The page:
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College of Human Ecology

Seven communities win Get It-Do It! grants

Thursday, April 7, 2011

Seven Kansas PRIDE communities are being awarded grants of $3,000 each to fund community-based youth and adult partnerships to enhance opportunities for health-promoting physical activity in their community.

“The cash awards, titled ‘Get It-Do It!’ grants, were awarded though an application and review process sponsored by the Kansas PRIDE Program and K-State Research and Extension,” said Elaine Johannes, assistant professor in family studies and human services and Extension youth development specialist.

The PRIDE Program is a community-based and volunteer-driven community and economic development program co-administered by K-State Research and Extension and the Kansas Dept. of Commerce, she said.

Johannes explains the benefits from a youth development perspective: “If youth know that they can be heard and can contribute to their community, they can be more likely to return to raise their family within the community.”

The 2011 awards for the “Get It-Do It!” grants are the fourth in a series of community-building opportunities offered in cooperation with the Kansas PRIDE Program, the School of Family Studies and Human Services and Research and Extension, Johannes said. The 2011 award recipients are listed in alphabetical order:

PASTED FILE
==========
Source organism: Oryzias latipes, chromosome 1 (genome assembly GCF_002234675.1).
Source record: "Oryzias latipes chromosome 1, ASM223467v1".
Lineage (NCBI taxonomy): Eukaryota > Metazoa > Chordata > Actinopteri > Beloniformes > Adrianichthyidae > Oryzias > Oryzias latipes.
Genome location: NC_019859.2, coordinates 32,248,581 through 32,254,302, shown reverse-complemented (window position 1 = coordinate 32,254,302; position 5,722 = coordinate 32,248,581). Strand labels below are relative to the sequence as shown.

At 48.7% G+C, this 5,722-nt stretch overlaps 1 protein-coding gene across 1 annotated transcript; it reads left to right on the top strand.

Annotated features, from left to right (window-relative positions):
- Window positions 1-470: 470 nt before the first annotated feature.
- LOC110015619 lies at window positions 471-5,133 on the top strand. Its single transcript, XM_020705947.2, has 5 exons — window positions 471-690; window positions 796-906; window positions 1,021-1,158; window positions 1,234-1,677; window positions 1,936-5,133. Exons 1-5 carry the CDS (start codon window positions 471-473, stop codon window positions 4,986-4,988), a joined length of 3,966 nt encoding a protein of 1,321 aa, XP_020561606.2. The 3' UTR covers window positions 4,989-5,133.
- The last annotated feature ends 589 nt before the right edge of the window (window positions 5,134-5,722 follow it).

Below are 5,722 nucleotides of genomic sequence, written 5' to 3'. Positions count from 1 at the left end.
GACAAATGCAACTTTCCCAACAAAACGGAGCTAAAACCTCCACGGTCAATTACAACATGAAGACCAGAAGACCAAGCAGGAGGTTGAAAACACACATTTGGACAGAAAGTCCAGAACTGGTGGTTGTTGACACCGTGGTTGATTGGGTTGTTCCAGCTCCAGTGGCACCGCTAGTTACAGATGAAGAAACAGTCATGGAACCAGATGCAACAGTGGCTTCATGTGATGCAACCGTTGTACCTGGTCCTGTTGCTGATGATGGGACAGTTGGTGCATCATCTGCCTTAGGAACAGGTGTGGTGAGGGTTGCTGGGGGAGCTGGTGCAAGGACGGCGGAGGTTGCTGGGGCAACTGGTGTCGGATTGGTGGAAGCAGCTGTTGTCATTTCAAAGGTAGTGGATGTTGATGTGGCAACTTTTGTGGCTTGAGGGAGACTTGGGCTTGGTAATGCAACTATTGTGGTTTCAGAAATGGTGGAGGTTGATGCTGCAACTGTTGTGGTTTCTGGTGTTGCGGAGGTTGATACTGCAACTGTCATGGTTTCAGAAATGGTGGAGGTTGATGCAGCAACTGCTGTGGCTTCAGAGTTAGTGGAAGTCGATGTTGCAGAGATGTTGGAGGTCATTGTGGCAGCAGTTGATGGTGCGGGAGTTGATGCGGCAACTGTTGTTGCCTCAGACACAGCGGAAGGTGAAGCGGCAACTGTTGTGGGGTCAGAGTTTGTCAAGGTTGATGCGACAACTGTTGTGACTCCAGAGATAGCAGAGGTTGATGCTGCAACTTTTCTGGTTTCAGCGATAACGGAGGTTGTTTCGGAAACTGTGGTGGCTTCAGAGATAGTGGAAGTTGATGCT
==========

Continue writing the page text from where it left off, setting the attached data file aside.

• Alton, with a plan to involve youth and adults in planning, building, using and promoting a skate park in the community and inviting neighborhood communities to enjoy it as well.
  • Council Grove, with a plan to develop, market and maintain the Flint Hills Nature Trail of their community.
  • Glasco, with a plan to enhance local participation in K-State Research and Extension’s Walk Kansas fitness challenge, provide healthy food workshops, and support nutrition education, a summer park program and install exercise equipment for community use.
  • Grainfield, with a plan to build a clean, enclosed sand volleyball court for recreational activities and competitive teams, and conduct marketing projects to encourage park use.
  • Grinnell, with a plan to install and market a basketball fitness station in the city park to promote physical activity and other opportunities to improve health within the community.
  • Mt. Hope, with a plan to promote health through a series of community summer events, day-camps, use of the local fitness center, and encourage youth to volunteer and become more involved as leaders in the community.
  • Smith Center, with a plan to develop, construct, market and maintain the Fitness/Nature Trail of Smith Center.

More information about the Kansas PRIDE Program and Get It-Do It! Grants is available at local K-State Research and Extension offices and on the Kansas PRIDE Program website.

Prepared by K-State Research and Extension News Media Services and Human Ecology communications

This article was posted on Thursday, April 7, 2011, and is filed under College News, Family Studies & Human Services.